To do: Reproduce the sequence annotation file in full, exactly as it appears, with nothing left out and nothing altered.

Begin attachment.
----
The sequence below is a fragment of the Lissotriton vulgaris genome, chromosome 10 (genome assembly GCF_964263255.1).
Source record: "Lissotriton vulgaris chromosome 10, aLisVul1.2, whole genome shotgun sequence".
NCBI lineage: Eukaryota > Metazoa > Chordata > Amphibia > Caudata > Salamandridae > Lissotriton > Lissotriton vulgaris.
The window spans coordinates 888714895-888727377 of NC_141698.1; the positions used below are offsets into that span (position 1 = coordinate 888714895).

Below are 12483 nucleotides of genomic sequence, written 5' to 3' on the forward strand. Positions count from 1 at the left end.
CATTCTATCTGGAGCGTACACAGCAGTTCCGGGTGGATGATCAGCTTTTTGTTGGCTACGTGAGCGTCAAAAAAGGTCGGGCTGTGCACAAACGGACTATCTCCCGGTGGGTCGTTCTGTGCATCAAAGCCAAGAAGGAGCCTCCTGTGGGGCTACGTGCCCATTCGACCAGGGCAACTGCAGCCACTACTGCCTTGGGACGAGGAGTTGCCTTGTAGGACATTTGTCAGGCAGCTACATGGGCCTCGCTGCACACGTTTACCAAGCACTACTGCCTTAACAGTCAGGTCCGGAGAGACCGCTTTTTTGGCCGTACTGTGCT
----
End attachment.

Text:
The sequence below is a fragment of the Lissotriton vulgaris genome, chromosome 10 (genome assembly GCF_964263255.1).
Source record: "Lissotriton vulgaris chromosome 10, aLisVul1.2, whole genome shotgun sequence".
NCBI lineage: Eukaryota > Metazoa > Chordata > Amphibia > Caudata > Salamandridae > Lissotriton > Lissotriton vulgaris.
The window spans coordinates 888714895-888727377 of NC_141698.1; the positions used below are offsets into that span (position 1 = coordinate 888714895).

Below are 12483 nucleotides of genomic sequence, written 5' to 3' on the forward strand. Positions count from 1 at the left end.
CATTCTATCTGGAGCGTACACAGCAGTTCCGGGTGGATGATCAGCTTTTTGTTGGCTACGTGAGCGTCAAAAAAGGTCGGGCTGTGCACAAACGGACTATCTCCCGGTGGGTCGTTCTGTGCATCAAAGCCAAGAAGGAGCCTCCTGTGGGGCTACGTGCCCATTCGACCAGGGCAACTGCAGCCACTACTGCCTTGGGACGAGGAGTTGCCTTGTAGGACATTTGTCAGGCAGCTACATGGGCCTCGCTGCACACGTTTACCAAGCACTACTGCCTTAACAGTCAGGTCCGGAGAGACCGCTTTTTTGGCCGTACTGTGCT